Kaspersky: Municipal Ransomware Attacks Spike in 2019
More municipalities have been targeted by ransomware attacks this year than any previous year, costing victims on average more than $1 million.
That’s according to new research by Kaspersky. The company’s researchers observed at least 174 municipal institutions with more than 3,000 subset organizations targeted by ransomware throughout the past year. This represents a 60% increase from the same figure in 2018.
Fedor Sinitsyn, a security researcher at Kaspersky, notes how cities typically provide essential services to citizens, which makes normal operations critical for a large number of people.
“Disruption caused by a ransomware attack may have disastrous effects on the day-to-day life of ordinary folks,” he said. “As a result, the affected municipality may be forced to solve the issue in the shortest time by any means available, which is likely to involve paying the ransom. The criminals anticipate this when choosing a victim. Additionally, municipalities may not always have the most advanced network defenses and this also becomes a factor that makes them an attractive target for threat actors.”
When considering publicly available information, ransom amounts have varied greatly with highs reaching up to $5.3 million, according to Kaspersky. Researchers note these figures do not accurately represent the final costs of an attack as the long-term consequences are far more devastating.
“To minimize the risks associated with ransomware attacks, municipalities are advised to focus on securing their network perimeters, adopt a regular backup scheme for the most critical data, invest in educating the personnel about cybersecurity risks, and deploy a modern and robust security solution,” Sinitsyn said.
The malware most often observed were varied, yet three families were named as the most notorious by Kaspersky researchers: Ryuk, Purga and Stop. Ryuk‘s distribution model usually involves delivery via backdoor malware which spreads by the means of phishing with a malicious attachment disguised as a financial document. Purga malware has been recognized since 2016, yet only recently municipalities have been discovered to fall victims to this trojan having various attack vectors from phishing to brute force attacks. Stop cryptor propagates by hiding inside software installers.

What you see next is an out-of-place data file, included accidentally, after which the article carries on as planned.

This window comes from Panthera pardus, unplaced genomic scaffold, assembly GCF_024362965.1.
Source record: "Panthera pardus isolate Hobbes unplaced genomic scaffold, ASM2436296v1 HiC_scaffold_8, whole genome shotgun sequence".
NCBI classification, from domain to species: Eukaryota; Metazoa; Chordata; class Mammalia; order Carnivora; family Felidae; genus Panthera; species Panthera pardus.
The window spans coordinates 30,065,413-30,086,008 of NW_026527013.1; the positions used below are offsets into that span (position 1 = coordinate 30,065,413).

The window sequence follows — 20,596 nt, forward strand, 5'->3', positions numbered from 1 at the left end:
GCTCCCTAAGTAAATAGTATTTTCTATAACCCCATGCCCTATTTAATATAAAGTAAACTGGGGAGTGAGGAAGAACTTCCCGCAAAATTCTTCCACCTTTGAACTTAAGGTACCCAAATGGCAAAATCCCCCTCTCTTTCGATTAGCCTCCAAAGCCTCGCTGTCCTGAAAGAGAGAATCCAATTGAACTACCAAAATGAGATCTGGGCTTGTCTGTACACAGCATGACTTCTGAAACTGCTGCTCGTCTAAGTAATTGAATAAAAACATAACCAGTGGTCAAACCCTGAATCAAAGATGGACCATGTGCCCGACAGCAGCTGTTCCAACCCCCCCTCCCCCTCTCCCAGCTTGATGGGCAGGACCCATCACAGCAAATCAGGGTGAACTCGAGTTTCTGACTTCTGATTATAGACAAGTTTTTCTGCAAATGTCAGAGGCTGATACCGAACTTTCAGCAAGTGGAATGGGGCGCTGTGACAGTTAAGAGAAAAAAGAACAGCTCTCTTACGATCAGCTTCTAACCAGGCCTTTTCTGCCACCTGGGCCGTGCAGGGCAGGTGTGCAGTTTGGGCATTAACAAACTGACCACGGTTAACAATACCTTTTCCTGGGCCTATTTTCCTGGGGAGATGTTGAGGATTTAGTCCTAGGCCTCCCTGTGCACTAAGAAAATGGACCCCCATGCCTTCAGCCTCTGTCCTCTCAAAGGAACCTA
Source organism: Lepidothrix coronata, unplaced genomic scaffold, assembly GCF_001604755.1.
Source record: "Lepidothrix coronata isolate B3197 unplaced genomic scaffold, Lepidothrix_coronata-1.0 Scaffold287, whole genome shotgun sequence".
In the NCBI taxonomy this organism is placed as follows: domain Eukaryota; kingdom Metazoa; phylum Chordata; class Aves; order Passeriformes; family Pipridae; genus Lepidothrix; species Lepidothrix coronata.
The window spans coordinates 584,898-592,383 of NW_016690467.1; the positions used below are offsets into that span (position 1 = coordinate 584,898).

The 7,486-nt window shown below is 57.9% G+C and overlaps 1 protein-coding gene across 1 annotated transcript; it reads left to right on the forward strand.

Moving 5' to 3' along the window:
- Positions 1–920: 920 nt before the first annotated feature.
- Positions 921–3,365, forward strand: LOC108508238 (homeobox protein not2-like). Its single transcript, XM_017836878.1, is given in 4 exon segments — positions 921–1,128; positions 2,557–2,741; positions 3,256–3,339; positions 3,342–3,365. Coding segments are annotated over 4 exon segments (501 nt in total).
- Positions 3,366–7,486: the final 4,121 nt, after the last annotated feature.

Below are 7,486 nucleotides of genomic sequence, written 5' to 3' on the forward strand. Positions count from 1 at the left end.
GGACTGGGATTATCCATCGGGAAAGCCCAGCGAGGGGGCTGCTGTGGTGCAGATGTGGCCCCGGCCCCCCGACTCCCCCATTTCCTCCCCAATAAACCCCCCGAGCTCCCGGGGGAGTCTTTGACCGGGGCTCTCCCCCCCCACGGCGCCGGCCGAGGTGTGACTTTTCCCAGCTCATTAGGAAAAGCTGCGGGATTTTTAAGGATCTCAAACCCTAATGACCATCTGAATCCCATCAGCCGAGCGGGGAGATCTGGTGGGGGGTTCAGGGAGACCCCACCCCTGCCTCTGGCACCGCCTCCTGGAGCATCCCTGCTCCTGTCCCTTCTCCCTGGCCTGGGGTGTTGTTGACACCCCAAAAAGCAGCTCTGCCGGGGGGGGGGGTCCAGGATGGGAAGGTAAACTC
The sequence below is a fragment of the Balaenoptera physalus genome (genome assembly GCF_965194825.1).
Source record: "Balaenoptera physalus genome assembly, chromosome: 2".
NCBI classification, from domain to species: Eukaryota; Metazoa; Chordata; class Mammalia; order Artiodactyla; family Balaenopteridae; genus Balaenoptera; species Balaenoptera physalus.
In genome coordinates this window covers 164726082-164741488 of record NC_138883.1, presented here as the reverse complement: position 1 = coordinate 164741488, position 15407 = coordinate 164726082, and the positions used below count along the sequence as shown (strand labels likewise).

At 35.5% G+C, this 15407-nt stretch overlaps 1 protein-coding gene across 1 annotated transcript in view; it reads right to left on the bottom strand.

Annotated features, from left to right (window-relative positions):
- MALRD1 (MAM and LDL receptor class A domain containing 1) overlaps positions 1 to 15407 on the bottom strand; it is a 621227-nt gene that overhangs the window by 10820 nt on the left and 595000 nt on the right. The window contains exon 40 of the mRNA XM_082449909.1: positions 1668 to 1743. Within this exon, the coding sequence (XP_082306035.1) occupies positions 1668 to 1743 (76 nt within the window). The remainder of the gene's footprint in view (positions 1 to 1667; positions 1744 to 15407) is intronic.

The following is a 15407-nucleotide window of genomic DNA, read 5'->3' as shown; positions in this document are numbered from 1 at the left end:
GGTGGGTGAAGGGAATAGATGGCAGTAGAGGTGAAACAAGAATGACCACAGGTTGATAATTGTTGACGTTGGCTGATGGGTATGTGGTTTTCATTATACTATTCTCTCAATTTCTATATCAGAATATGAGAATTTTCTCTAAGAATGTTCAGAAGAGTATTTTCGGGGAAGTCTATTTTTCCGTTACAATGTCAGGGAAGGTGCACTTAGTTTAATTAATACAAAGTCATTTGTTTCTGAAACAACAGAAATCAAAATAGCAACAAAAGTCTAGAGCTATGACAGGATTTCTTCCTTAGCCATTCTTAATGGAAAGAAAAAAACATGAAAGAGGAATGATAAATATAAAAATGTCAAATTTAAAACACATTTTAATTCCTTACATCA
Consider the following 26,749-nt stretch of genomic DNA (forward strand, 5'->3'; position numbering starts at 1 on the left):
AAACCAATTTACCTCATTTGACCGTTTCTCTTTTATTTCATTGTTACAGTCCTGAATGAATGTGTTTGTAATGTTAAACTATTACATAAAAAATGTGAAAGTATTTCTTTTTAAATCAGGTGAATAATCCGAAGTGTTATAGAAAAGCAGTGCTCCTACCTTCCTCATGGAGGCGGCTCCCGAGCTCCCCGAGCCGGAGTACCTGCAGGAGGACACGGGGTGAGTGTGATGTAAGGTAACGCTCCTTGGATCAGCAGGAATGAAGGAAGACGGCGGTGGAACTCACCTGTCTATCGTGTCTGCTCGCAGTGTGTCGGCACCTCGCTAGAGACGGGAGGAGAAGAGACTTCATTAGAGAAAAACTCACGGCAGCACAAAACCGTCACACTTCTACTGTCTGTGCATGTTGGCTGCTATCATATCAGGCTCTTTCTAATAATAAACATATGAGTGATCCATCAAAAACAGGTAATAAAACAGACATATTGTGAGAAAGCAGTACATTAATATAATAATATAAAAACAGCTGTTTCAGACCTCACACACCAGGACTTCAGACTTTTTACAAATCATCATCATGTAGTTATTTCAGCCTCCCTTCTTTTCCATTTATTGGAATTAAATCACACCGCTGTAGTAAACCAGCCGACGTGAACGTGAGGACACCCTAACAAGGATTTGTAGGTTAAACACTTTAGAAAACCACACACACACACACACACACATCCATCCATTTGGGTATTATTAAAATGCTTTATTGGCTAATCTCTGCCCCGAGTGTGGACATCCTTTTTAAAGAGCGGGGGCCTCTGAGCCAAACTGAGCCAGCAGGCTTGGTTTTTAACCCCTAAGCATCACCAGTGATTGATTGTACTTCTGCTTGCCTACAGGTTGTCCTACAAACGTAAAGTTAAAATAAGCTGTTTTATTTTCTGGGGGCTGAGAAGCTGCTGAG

“Because of the high impact of a ransomware attack, the main focus for cybersecurity service providers should be prevention of such incidents,” Sinitsyn said. “It may be a challenge for MSSPs to provide rapid enough response in order to intercept and thwart an ongoing attack, but that would be the ideal outcome. An opportunity would be to provide a service to carry out a thorough security audit of the customer’s network and help them harden their infrastructure against targeted attacks in general, including the ones involving ransomware.”
As for 2020, smaller cities and municipalities will continue to be targeted, “particularly where there is a high prevalence of cyber insurance in place, where insurers find the ransom cost lower than remediation cost,” said Matt Aldridge, senior solutions architect at Webroot.
“Hopefully as this part of the insurance industry evolves, it will work more closely with cybersecurity vendors and service providers to ensure that insured parties are properly protected from the majority of threats,” he said.